Ryan Thomas is Head of
Direct Channels at Comet, a role which covers the retailer's non-store operations, which includes the website, call
centre, its B2B insurance business, and mobile.
The retailer recently launched mobile apps for Android and iPhone, developed by Grapple, and has had a moblle website for some time.
I've been asking Ryan about Comet's approach to mobile commerce, as well as testing and optimisation.
As a follow-up to my earlier article, Shopping basket best practice from ASOS, I’ve taken a look at the updated ASOS checkout experience. It includes one change which has reduced their checkout abandonment rate by 50%.
The ASOS website delivers an excellent browsing and shopping experience, and I regularly feature examples from the retailer in my e-commerce best practice training courses.
The updated checkout continues this trend, as the earlier version certainly didn’t fit in well with their highly tuned shopping experience up to checkout.
This article will recap on what ASOS is doing well on its shopping basket, look at how it is handling new customer checkout, and the variety of persuasive checkout lessons we can take from them as well as identifying a few areas of improvement.
Companies with a structured and process-driven approach to conversion rate optimization (CRO) are significantly more likely than other organisations to improve their conversion rates and increase online sales, according to research published this week by Econsultancy.
The Conversion Rate Optimization Report, produced in association with RedEye, also found that it is becoming harder to improve conversion rates, with 65% of companies seeing improvements in conversions in the last year, compared to 70% in 2009 and 2010.
From experience, usability testing is THE most enlightening and powerful activity that brands can carry out to answer an extensive range of questions which can be crucial to how their website performs.
As well as providing genuine evidence of what people are doing on websites, usability testing provides compelling insights as to WHY people are doing what they are doing. OK, stay with me on this, I know I’m not enlightening anyone so far with this statement…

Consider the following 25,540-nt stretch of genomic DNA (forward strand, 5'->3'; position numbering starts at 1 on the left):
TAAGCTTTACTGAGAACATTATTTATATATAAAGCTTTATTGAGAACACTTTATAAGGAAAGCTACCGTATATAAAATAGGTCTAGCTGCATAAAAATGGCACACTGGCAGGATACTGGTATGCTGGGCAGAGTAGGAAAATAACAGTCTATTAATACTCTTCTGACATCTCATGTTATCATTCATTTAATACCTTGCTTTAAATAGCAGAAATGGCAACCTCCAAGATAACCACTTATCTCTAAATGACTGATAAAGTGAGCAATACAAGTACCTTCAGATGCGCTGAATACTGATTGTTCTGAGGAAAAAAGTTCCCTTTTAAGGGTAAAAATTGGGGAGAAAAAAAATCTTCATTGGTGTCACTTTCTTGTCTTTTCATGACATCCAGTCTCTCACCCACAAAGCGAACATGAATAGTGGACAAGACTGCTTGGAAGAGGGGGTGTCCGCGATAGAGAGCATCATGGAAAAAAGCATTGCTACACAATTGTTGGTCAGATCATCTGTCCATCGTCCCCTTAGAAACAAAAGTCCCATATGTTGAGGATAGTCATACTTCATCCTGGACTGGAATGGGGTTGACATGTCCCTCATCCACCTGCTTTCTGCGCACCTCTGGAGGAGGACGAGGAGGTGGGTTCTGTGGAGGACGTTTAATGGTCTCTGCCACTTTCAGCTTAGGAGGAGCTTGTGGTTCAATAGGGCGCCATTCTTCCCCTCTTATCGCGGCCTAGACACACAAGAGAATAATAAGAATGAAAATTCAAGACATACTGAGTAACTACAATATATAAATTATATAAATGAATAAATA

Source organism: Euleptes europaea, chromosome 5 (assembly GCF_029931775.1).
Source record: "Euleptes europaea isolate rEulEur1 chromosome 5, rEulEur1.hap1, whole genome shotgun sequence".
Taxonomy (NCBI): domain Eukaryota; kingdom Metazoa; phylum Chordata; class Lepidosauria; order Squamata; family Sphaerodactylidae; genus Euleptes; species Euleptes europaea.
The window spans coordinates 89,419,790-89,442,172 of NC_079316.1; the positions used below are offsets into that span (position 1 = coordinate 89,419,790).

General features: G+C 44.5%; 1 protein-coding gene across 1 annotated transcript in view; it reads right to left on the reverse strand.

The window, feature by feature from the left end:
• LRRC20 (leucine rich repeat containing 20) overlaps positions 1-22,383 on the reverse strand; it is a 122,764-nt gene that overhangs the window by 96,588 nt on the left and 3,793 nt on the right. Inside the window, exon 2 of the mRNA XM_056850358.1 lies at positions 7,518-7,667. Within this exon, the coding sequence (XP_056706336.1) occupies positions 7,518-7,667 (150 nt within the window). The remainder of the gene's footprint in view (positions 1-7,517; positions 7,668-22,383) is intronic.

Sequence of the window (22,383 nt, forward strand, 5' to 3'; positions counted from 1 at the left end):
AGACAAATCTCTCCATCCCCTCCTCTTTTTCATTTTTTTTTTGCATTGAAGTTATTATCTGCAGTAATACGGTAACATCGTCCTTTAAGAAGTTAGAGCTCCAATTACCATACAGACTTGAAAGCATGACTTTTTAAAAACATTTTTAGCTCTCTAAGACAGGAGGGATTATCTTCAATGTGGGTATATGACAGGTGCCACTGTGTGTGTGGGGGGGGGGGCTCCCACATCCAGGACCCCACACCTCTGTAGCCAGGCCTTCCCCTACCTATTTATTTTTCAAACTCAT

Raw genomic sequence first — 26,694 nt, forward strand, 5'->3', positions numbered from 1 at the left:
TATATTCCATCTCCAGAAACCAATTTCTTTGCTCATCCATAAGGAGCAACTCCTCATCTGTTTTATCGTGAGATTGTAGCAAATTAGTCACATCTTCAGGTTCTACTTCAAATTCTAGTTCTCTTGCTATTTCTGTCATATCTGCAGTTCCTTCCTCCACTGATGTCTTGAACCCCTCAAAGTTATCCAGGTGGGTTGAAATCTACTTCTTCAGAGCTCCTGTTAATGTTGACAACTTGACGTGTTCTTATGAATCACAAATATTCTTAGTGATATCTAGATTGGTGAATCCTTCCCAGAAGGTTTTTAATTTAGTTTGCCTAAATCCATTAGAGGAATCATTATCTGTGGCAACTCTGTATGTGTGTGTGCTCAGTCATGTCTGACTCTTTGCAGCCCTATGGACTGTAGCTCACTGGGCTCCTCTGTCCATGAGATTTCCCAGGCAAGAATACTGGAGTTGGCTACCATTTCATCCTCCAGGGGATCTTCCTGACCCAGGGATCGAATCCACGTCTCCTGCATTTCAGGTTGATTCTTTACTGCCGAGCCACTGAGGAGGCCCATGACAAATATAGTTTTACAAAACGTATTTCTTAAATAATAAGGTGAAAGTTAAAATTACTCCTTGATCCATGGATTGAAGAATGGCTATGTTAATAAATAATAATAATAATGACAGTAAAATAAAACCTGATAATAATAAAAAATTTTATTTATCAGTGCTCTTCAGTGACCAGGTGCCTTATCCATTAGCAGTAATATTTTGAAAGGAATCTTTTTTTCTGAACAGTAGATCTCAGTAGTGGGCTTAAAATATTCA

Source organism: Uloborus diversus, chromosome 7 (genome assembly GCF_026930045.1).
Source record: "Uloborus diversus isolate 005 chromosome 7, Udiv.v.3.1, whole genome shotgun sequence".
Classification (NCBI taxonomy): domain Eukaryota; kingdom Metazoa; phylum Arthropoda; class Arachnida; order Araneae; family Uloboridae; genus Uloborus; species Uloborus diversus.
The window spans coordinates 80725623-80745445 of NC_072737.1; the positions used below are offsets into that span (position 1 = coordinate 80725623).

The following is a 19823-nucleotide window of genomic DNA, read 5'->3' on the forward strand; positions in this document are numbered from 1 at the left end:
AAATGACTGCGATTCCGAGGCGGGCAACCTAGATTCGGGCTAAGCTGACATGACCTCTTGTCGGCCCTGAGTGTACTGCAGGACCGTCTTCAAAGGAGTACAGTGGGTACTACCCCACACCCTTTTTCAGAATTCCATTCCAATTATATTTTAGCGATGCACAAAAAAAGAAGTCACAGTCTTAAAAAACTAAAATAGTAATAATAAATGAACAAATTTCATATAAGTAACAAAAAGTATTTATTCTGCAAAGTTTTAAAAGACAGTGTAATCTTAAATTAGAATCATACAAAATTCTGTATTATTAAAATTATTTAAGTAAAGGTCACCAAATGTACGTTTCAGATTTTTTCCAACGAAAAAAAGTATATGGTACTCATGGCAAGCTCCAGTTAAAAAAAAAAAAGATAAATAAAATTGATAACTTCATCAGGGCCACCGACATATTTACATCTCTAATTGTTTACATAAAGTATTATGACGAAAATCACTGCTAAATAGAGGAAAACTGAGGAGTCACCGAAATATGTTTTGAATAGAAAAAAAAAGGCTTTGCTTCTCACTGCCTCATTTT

The problem (or opportunity) is the term usability testing, or user testing, whichever you prefer to use. Testing is much more than just testing the ‘usability’ of a website, much more than just testing how affective a website is in achieving its goals.
Website optimisation teams are so much more effective when UX/Usability Consultants and AB/Multivariate Testing experts work closely together.
We have seen first-hand the difference this makes to the conversion rate optimisation process.
Conversion killers can steal revenue from under your feet without you even realising it. This article discusses the common issues that affect web conversions.
What are those conversion killers and how can you twist them to your advantage?
We’ve been testing the performance of Facebook advertising on our
Facebook optimisation platform, and how it performs against search for a
test sample of brand clients.
We did this by running two simultaneous
campaigns across search and Facebook for each client (both campaigns are
designed to work together, with a similar message and content). We’ve
measured the impact of each on conversions (predominantly sales and
registrations) on each brand’s website.
(and many publishers) are wrestling with the problem of cross-channel
attribution: understanding what each channel adds to the entire process.
Producing a breadcrumb trail of user paths is too simplistic. The real key is understanding the incremental effect of each unit of media.
When it comes to Christmas shopping, there
really is no time to rest for retailers. Christmas 2010 might be done and
dusted, but now is the time to sit down, look at what went well, what didn’t,
and fine tune strategies for 2011.
E-commerce figures for Christmas 2010 are heartening for the beleaguered retail sector. Tealeaf research found 44% of UK shoppers increased the amount of online shopping they did this Christmas.
Companies who take a more systematic approach to testing and optimisation are reaping the benefits of improved conversion rates, according to the Econsultancy / RedEye Conversion Report.
The report finds that companies whose conversion rates had improved over the last 12 months carried out on average three times more website tests than those whose conversion rates had not improved.
More highlights from the survey after the jump...